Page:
SAP Enters the Hosted CRM Market

By Geoffrey James

Frequent readers of this newsletter are aware that we typically cover four or five of the key announcements of the month. However, occasionally there is an event or announcement that is significant enough to warrant more detailed attention. That’s certainly the case with SAP’s recent announcement that it is entering the hosted CRM applications market with what the company (somewhat unimaginatively) is calling the SAP CRM On-Demand Solution.

Rather than going after the SMB market that’s the focus of most on-demand CRM, SAP is targeting “large and midsize organizations to manage sales, service and marketing in an easy-to-use solution delivered directly via the Internet,” as the company puts it. In order to do this, SAP has created what it’s calling a “hybrid approach” that will allow its customers to more easily integrate the on-demand applications with in-house enterprise applications (presumably those from SAP).

SAP has wisely decided not to get into the business of maintaining big server farms and handling end user service requests. Rather than becoming their own hosting service, SAP has tapped IBM to provide safe, secure, reliable and widely-available hosting services. The SAP solution will be powered by IBM’s Applications On Demand Platform, which automates application hosting and management to provide a scalable platform for running business applications. This agreement builds on the existing strategic alliance between IBM and SAP – with one of the largest SAP practices in the industry – to provide IBM consulting services that SAP can use to help customers.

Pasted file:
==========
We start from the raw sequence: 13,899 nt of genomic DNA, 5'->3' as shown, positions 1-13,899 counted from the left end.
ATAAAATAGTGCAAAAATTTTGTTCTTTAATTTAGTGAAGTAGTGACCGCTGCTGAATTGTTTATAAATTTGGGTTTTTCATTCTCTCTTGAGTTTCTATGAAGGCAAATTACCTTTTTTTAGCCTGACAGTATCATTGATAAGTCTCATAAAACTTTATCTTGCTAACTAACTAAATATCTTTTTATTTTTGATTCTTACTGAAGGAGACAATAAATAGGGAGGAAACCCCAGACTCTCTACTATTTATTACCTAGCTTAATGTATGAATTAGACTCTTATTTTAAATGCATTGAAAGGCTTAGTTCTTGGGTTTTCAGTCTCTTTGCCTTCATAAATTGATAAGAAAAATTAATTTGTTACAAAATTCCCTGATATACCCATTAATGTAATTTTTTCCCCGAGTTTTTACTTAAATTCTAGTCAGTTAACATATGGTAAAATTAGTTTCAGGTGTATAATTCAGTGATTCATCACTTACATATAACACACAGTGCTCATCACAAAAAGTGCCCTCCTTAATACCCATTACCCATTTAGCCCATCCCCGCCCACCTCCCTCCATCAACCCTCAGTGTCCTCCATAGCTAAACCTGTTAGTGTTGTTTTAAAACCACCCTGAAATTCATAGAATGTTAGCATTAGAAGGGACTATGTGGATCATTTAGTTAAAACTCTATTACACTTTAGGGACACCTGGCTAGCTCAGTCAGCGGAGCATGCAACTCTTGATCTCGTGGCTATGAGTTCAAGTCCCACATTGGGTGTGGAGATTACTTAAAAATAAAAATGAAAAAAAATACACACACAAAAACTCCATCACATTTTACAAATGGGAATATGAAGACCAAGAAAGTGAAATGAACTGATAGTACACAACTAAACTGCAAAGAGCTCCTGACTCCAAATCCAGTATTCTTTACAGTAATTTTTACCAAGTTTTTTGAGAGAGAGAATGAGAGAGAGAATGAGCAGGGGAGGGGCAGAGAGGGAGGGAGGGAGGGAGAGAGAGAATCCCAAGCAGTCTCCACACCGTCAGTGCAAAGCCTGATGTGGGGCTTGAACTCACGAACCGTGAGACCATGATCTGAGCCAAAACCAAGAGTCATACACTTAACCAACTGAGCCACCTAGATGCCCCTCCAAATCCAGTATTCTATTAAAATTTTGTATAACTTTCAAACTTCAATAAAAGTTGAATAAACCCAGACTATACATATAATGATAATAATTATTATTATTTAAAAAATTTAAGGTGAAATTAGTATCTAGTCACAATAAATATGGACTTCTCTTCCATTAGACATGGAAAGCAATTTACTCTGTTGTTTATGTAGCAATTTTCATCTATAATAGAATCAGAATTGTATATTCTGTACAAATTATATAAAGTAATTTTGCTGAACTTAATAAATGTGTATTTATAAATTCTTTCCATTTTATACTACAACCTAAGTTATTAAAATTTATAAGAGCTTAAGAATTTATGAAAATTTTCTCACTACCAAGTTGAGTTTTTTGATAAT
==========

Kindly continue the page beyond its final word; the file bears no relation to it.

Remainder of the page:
The strengthened relationship between SAP and IBM strikes directly at SAP’s arch rival, Oracle. Siebel’s own on-demand product – recently acquired by Oracle when it acquired Siebel – was also hosted by IBM with IBM’s DB2 database as the back end. Since Oracle is highly unlikely to promote a product that’s layered on DB2, there’s going to be a period of unrest as Oracle ports the Siebel application to its own database. That gives SAP some time to get traction in the market.

There are several reasons why this announcement is significant. First, SAP is a big software vendor and a major supplier of CRM capabilities, so any new CRM product from SAP is naturally of interest to the CRM community. More importantly, the fact that SAP is entering the hosted applications market indicates how seriously mainstream software vendors are taking the overall on-demand movement. SAP’s entire business model is predicated on the value of integration throughout the enterprise, something that’s only possible inside companies that own their own hardware and software. The foray by SAP into the on-demand arena is conceptually similar to China holding free elections; it’s a 180-degree change in direction.

Seriously though, SAP is a superlative software vendor, with a deserved reputation for high-quality software. There’s no question that SAP has the technical chops to make this product a big winner. The thousands of companies that are already heavily invested in SAP should (and will) be looking very closely at this offering because, long term, it could mean a change in direction for this top software vendor.